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Wednesday, April 9, 2014

'The Big House' DVD: 'Caged' Men and the Women Who Love Them

The Big House Triple-Feature (English, Spanish, French)
Warner Archive goes international regarding the DVD release of the Best Picture and Best Actor nominated 1930 "life behind bars" classic "The Big House" in that this set includes the concurrently produced French and Spanish language versions of this tale of cons, screws, and the women who love them. The French version is particularly memorable in that it stars Charles Boyer.

The logic behind filming the international versions of these moivies is to facilitate distributing these films in overseas markets.

"House" is also notable for being an early example of a film that portrays a particularly rough life that no one relishes and that most of us never  experience. These depictions of beatings, betrayals, and banishment are guilty pleasures with subliminal messages regarding a need for prison reform.

Thanks to Archive, folks with an interest in this genre have a second chance to see the very recently re-released "broads behind bars" classic "Caged." Unreal TV reviewed the earlier release of this one in June 2013.

"House" begins with the "unfortunate incarceration" of Kent, played by matinee idol Robert Montgomery, who is facing hard time for manslaughter; overcrowding (and a presumed desire to show this new fish the realities of prison life) lead to putting Kent in a cell that is barely large enough for two with the savvy Morgan and vicious killer Butch.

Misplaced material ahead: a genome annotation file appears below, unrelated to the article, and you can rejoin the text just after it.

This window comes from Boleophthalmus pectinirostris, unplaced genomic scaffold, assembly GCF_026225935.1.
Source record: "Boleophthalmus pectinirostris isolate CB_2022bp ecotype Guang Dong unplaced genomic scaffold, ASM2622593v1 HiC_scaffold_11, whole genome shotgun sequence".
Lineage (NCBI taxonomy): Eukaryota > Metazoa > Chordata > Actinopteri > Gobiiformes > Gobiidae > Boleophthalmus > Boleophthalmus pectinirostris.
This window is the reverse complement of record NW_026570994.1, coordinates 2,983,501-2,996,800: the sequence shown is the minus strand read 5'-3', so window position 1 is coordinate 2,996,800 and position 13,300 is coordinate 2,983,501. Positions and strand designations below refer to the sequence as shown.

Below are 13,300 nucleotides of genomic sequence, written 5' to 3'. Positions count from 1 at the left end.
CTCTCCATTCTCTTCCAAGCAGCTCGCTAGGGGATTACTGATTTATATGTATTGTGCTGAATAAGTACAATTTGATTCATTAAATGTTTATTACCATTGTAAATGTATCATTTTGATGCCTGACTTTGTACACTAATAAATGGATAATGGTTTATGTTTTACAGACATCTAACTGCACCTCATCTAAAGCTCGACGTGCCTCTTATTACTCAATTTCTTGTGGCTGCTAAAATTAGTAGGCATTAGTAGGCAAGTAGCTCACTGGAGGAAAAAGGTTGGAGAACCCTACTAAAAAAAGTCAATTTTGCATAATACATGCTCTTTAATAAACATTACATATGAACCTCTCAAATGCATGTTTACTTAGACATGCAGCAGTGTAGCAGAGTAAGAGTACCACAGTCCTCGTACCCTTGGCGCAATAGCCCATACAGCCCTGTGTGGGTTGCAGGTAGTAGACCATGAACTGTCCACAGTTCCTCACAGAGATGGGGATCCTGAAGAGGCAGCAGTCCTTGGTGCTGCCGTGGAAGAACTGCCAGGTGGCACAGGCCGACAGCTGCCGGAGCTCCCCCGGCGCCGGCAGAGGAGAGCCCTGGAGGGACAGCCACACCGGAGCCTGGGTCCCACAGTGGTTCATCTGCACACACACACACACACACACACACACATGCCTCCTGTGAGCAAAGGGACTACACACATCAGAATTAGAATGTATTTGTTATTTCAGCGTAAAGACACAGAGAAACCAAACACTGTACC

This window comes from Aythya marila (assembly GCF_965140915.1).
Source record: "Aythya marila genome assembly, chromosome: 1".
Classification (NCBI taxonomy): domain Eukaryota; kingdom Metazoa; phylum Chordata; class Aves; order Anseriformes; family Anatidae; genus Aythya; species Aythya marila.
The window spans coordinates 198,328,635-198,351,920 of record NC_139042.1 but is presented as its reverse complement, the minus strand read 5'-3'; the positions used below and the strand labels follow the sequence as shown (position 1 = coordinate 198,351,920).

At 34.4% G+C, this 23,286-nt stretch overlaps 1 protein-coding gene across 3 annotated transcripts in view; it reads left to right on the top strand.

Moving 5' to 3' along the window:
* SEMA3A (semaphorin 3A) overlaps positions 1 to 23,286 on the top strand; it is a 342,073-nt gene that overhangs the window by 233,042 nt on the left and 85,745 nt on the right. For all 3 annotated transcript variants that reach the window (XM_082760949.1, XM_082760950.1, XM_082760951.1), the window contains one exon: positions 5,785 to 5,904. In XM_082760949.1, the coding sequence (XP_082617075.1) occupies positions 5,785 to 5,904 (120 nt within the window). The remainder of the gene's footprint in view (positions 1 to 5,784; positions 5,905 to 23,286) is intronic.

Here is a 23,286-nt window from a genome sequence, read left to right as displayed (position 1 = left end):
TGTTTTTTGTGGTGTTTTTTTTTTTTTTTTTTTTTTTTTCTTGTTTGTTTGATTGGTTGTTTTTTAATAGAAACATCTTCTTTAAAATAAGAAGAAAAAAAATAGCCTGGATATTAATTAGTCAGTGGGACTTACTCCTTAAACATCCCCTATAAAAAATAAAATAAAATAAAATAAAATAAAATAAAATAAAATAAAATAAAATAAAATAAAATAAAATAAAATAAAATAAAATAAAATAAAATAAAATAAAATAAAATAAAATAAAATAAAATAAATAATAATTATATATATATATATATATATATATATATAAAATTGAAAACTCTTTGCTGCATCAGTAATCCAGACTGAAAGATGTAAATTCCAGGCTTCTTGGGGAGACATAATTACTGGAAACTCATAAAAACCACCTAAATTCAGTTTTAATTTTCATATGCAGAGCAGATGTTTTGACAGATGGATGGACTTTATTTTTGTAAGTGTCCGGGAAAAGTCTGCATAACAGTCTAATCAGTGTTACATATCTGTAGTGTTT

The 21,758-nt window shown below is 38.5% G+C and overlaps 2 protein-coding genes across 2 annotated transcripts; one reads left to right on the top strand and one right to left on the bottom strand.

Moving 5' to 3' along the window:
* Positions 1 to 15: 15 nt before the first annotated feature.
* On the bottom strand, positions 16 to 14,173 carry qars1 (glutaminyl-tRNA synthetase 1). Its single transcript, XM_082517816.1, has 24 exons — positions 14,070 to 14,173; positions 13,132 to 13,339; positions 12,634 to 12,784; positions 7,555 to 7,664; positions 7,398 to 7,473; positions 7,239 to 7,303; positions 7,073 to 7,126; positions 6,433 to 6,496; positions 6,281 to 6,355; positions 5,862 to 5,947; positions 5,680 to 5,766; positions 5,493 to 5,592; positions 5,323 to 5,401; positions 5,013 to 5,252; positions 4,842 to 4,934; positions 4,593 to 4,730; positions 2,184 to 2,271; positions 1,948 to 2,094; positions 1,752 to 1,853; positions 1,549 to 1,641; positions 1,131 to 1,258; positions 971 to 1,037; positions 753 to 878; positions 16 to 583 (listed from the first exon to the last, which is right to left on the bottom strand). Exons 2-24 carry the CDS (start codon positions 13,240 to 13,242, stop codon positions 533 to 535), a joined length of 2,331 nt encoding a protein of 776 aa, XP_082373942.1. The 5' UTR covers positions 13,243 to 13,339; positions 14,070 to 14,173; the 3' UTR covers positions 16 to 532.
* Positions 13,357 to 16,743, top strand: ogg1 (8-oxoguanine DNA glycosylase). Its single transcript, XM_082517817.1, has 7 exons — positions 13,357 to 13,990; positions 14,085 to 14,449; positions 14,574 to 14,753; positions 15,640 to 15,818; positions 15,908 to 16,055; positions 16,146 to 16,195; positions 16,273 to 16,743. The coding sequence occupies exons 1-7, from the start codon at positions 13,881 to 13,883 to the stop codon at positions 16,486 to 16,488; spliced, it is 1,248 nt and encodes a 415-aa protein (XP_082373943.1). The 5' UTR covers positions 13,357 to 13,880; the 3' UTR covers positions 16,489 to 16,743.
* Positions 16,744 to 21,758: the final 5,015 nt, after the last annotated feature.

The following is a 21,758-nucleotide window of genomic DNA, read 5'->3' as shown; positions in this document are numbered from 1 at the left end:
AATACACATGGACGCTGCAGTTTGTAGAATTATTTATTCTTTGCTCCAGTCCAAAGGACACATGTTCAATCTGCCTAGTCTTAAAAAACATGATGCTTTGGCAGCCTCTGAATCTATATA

A scene in which the warden and a veteran guard discuss this housing decision is one of the best in the film.

The following clip, courtesy of YouTube, of Kent's arrival and processing gets this film off a great start that the Oscar-winning script keeps going to the end.
 
The great Wallace Beery, who has 239 acting credits, deserves mention for  a wonderful job portraying the viciousness of Butch. Examples include Butch quickly showing Kent who's boss and teaching him that snitches get stitches.

The scenes depicting Kent's orientation to his new life provide the audience typical scenes of guests of the state who take time from paying their debts to society to mentally and physically torment their fellow inmates. The psychological torture that Kent endures arguably is just as rough as the physical threats and harm. Acquiring false hope can be as tough as an especially rough hosing in the shower.

As advertised on the back cover of this two-disc set, "House" also depicts the "dark agony of the hole" in a penetrating look at Morgan getting swallowed up in a dark tight space.

Morgan surviving his involuntary time in the hole only to have his impending release from prison delayed prompts a not-so-daring escape and subsequent prison-related romance on the outside. The ensuing events can be considered a real riot in a few senses.

Saying more would ruin the impact of this film, which sends a message that state and federal officials who oversee prison systems seem to not have learned in the almost 85 years since the making of this film.

Anyone with questions or comments regarding "House" is encouraged to email me. You can also connect on Twitter via @tvdvdguy.